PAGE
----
I felt their eyes looking at me. The military men at the door smirked and laughed, saying something to each other that I didn’t understand but I instinctively knew was not appropriate. A man walked in with water. I refused; I didn’t want my bladder to full up necessitating me to use the restroom which looked dark and silent. And then the lights went out and a few seconds later the low hum of a generator kicked in. Someone opened the window to let the muggy humid air in.

It was getting late and I was exhausted. The fear of falling asleep, leaving myself vulnerable and exposed was too great. I reached into my laptop bag and pulled out a small Pilates ball with spikes which I carried around on business trips to ease my stiff muscles. I placed it under my chin. I knew if I nodded off it would fall and make a sound, alerting me. I kept my eyes wide open and hummed my mantra “you are not tired; you are not tired”.

I stayed put, sitting in my urine, resolute in my commitment to not move into the darkness and silence of that bathroom.

Around 2 am, my bladder was bursting. I squeezed my muscles tighter. I looked around and everyone was sound asleep. The military men were awake, staring at me. I closed my eyes and talked myself through it. And then I felt a warm sensation between my legs. I knew that my bladder had released. My ears burned from shame and my eyes stung from fighting back the tears. But I stayed put, sitting in my urine, resolute in my commitment to not move into the darkness and silence of that bathroom.

5 pm came like the blessing of new life. I recall being so relieved that I wanted to jump up and run out of that room, find the first women I could, and hug her. The men around me were waking, stretching and engaged in morning banter. I almost ran as I made my way to board the small plane.

I was the only woman on the flight. I searched for the eyes of the female air hostess; I know she could instinctively see the desperation in mine. She quietly led me to the back of the plane to an empty row and said in a thick Portuguese accent “Its OK, sit here”.

I landed in Brazzaville, tired, smelling of urine and anxious. I knew that I had missed an entire client workshop. I asked my protocol team to take me to the hotel so I could freshen up. “Mr X said you should go straight to the office” he said. I remained firm. “No, take me to the hotel.” He did, and I dashed in to change my soiled clothes and headed straight to our client.

“I know how those layovers are, sleep chill-out, lucky you!”

“Hey S!” my male colleague and my senior (at the time) exclaimed. “You finally made it, thanks for joining us” he added sarcastically. “You are lucky, you missed a stressful workshop! I’m exhausted, I need to rest. You must be chilled though, I know how those layovers are, sleep chill-out, lucky you!” I started to say something but stopped. How do I even begin to explain?

“You’re late, went to put on your make up?” he giggled. “We are taking the client out for dinner later, come on join us” I responded that I was exhausted and need to rest. I saw the look on his face. “Be a team player S, client comes first!”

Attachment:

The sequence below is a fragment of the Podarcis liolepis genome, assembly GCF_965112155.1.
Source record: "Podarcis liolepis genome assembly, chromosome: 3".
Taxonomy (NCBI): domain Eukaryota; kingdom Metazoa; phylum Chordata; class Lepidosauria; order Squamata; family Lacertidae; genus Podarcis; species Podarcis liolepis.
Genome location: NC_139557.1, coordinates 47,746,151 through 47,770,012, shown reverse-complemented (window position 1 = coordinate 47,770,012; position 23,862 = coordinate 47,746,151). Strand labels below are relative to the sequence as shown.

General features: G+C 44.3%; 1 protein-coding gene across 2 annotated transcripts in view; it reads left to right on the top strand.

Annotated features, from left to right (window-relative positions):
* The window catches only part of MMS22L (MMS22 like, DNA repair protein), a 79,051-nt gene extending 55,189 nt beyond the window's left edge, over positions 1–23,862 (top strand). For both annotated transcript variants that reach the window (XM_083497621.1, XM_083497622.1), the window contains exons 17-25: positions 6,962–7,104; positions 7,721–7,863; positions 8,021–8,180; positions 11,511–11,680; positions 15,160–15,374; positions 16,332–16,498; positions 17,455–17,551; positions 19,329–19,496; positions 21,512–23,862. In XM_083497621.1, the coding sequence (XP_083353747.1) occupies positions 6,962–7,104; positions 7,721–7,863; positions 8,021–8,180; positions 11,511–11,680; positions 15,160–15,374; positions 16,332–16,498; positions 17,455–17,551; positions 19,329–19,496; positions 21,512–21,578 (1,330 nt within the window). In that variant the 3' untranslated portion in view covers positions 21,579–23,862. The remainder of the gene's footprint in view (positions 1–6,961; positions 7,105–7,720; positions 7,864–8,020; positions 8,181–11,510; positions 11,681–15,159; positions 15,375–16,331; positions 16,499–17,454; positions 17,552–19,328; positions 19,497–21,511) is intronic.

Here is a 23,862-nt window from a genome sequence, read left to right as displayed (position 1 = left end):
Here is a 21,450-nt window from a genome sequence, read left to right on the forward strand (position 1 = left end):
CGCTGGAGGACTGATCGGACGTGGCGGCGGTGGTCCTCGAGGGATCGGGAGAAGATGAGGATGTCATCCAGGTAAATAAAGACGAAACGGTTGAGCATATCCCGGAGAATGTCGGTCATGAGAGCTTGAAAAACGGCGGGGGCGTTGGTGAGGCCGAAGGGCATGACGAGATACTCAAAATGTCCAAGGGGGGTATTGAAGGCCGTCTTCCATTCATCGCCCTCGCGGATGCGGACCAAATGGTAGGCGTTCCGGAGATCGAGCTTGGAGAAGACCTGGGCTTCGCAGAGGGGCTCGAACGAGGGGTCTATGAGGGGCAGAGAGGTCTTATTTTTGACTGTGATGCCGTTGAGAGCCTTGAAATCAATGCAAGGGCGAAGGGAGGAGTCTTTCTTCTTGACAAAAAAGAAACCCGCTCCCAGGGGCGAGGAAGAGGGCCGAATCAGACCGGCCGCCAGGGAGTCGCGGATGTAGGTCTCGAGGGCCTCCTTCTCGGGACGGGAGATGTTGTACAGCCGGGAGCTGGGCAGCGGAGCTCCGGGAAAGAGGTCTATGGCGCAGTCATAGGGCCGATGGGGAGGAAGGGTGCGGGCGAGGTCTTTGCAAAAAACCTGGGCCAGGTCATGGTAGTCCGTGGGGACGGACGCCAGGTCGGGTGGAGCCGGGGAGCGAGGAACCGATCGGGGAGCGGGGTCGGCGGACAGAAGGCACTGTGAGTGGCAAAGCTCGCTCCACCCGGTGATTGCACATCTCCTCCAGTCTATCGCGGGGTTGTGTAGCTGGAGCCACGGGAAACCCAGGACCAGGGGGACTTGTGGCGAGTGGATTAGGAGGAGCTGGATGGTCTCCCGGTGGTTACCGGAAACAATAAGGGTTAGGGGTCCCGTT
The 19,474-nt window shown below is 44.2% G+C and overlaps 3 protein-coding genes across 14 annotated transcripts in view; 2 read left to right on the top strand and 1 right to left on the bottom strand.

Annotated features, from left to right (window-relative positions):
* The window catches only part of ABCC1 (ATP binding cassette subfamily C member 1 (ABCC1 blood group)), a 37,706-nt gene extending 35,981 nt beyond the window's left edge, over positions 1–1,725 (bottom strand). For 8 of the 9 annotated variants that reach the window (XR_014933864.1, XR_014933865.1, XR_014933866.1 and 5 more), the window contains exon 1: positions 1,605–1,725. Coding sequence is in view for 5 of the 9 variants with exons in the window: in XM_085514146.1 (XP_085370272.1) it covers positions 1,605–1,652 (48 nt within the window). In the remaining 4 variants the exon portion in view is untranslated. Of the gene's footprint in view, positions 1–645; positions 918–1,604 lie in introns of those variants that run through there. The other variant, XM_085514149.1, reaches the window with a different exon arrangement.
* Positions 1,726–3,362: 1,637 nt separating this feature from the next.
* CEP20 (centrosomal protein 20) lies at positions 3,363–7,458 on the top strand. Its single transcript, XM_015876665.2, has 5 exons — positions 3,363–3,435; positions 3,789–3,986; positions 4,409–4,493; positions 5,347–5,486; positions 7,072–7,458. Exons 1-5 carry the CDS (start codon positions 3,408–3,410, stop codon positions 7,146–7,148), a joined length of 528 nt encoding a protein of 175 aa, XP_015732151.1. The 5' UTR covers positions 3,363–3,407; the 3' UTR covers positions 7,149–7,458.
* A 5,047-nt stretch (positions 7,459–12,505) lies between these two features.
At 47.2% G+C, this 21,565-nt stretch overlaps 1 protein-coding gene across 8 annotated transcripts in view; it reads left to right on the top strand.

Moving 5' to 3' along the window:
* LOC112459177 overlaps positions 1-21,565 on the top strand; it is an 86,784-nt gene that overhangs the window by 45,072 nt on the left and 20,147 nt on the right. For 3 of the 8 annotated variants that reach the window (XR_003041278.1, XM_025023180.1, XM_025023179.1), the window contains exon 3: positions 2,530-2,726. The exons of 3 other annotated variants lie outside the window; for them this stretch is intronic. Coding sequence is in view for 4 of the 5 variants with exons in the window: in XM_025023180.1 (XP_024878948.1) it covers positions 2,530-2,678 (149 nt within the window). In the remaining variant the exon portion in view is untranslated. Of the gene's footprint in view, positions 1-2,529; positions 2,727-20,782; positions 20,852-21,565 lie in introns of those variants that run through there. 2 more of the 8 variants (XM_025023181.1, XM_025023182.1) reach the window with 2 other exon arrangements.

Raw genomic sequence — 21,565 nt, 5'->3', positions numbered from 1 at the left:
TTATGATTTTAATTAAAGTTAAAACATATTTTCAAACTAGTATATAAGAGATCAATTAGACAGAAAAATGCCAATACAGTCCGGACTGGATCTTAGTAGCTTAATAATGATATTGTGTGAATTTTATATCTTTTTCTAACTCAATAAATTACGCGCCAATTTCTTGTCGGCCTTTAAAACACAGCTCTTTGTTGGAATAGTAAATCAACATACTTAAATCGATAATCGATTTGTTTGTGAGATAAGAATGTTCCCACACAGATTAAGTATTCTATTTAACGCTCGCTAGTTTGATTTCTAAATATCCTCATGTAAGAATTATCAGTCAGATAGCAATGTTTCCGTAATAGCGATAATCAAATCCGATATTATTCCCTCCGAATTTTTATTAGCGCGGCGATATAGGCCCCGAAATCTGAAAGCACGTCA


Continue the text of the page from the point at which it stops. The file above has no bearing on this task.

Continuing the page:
“You’re late, went to put on your make up?”

I thought about my career, about how it would look if I didn’t go to dinner, I was already late, and I had missed the workshop. So, I went. I smiled and made small talk and talked about what their business meant to our company. I drank coffee. They drank wine. I needed to stay awake and alert, my mind and body was exhausted.

I unconsciously rolled the desk in front of the door, as I always did — just in case

I went back to the hotel, unconsciously rolled the desk in front of the door, as I always did — just in case. I don’t recall getting undressed or falling asleep but woke on Sunday morning.

My commitment, he asserted, was questionable.

Months later, during my performance appraisal, my colleague rated me on my project. He understood that missed flights and delays were unavoidable sometimes, it happened to him many times too. He mentioned that while my deliverables were second to none, my “attitude” at that first client dinner appeared cold and disinterested and there was no acceptable reason for me being delayed from the airport to the client. Therefore, my commitment, he asserted, was questionable.

I was given an average rating with room to improve on my interpersonal skills and commitment to client relationships, setting me back on the path to the next promotion level.

I worked relentlessly and tirelessly over that next year to claw my way back onto the path to promotion, putting in more hours and taking on more roles than my male colleagues. I did get back on track and I did get promoted. It was not my first or last promotion nor was it the first or last of having to overcome the many unseen hurdles in my race.

I recall now that as I had worked tirelessly that year, I had often reflected on various scenarios. What if that truck had not jackknifed? What if that flight was not delayed? What if I were not a woman?